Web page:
What Happens to My iTunes Account When I Die?September 29, 2014 – Articles Estate Planning Blog
In today's digital world, many clients are beginning to ask questions like, "What happens to my accounts on the Cloud, like my iTunes and Instagram accounts, when I die?" and "Will the executor of my estate have access to these accounts?" The answers to these questions depend upon the policy of the company that manages the account of the digital asset and where you live. The policy is set forth in the company's terms-of-service agreement – that is, the agreement that you click through without reading when setting up an account. For example, see the iCloud terms-of-service agreement.
If your agreement is silent on the issue, then state law controls. Currently, very few states have enacted legislation that deals with fiduciary access to digital assets. The Uniform Law Commission, which is a group that proposes new legislation for states to follow as a guide, recently approved its new act, The Uniform Fiduciary Access to Digital Assets Act, to help states address these issues.
The act takes a very simple approach. It basically provides a fiduciary with same rights of access to the digital assets as the original account holder. The types of fiduciaries covered by the act include the personal representative of a decedent, a principal under a Power of Attorney (if the Power of Attorney expressly grants the authority), the conservator or guardian of an incapacitated person's or minor's estate (with court authorization) and the trustee of a trust. However, the original account holder can limit the fiduciary's access to the digital asset by providing so in his or her Will or trust or in an affirmative act that is separate from the account holder's assent to the company's general terms-of-service agreement. In addition, the act gives the fiduciary access to any digital asset on a laptop, smartphone or other device that has storage media on it.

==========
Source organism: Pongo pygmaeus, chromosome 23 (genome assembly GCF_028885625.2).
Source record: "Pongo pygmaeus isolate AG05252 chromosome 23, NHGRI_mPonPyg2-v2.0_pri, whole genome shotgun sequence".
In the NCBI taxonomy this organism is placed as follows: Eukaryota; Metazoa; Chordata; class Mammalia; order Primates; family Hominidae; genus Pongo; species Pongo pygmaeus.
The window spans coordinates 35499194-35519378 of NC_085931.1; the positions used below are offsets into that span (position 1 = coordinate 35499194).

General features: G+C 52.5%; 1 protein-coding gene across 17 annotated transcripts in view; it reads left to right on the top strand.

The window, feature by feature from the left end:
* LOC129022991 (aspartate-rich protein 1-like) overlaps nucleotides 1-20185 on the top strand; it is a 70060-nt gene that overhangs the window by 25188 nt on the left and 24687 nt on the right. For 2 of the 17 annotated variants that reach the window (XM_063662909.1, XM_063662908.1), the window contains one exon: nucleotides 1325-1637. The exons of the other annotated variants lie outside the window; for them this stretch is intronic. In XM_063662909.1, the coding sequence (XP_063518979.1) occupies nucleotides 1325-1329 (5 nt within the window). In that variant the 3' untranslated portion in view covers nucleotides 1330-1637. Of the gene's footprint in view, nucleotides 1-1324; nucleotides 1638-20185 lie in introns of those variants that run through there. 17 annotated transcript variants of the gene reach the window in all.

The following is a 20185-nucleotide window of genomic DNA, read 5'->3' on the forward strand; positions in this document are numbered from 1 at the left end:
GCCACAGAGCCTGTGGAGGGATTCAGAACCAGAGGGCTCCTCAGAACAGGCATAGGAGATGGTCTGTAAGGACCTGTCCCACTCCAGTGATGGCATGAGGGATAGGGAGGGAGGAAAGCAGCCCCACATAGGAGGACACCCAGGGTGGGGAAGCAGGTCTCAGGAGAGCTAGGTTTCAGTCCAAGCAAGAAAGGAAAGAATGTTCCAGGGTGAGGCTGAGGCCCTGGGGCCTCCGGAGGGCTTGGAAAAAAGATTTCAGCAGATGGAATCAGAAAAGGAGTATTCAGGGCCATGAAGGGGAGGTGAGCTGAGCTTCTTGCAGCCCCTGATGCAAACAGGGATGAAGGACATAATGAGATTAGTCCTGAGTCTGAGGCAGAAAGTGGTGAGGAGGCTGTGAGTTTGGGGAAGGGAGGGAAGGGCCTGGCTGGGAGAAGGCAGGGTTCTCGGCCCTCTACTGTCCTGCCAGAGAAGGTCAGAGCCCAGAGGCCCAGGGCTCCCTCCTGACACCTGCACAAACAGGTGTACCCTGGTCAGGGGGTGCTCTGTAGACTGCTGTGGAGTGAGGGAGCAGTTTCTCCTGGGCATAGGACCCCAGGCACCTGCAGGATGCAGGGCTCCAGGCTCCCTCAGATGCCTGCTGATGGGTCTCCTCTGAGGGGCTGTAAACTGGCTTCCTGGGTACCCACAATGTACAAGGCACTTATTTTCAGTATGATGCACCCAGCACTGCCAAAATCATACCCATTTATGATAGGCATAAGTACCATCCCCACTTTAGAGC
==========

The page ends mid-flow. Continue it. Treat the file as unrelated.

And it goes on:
Shortly after the act was approved, Delaware passed the "Fiduciary Access to Digital Assets and Digital Accounts Act" (See The Philadelphia Inquirer article and Delaware Act). Although Delaware's law does not appear to be directly based on the act, it accomplishes the same objectives. It gives personal representatives, guardians, agents under Powers of Attorney and trustees control of the digital assets and digital accounts of the account holder. However, there are some differences, including that: (1) a guardian doesn't need court authorization as he or she does under the act; and (2) a Power of Attorney doesn't need to have an express grant of authority as it does in the act.
It is important to keep in mind that, if the digital assets are subject to a terms-of-service agreement, what the agreement says and what happens in reality may be two different matters. For example, the iCloud terms-of-service agreement states that the account is nontransferrable upon death and that the rights to your content terminate on death. However, an Apple representative verbally informed me that an executor can transfer ownership of all of the content to an heir. Obviously, this conflicts with the terms-of-service agreement.
In addition, it is critical to remember that the act or terms-of-service agreement only addresses access to the digital asset, not what happens after the fiduciary gains access to the asset. The fiduciary is still bound by the terms of the governing document, whether a Will or trust, in disposing of the digital asset. As digital assets become more valuable, either for monetary or sentimental reasons, it will be interesting to see how often they become subject to disputes. Therefore, if digital assets are important to your clients, you should consider specifically addressing them in your client's estate plan.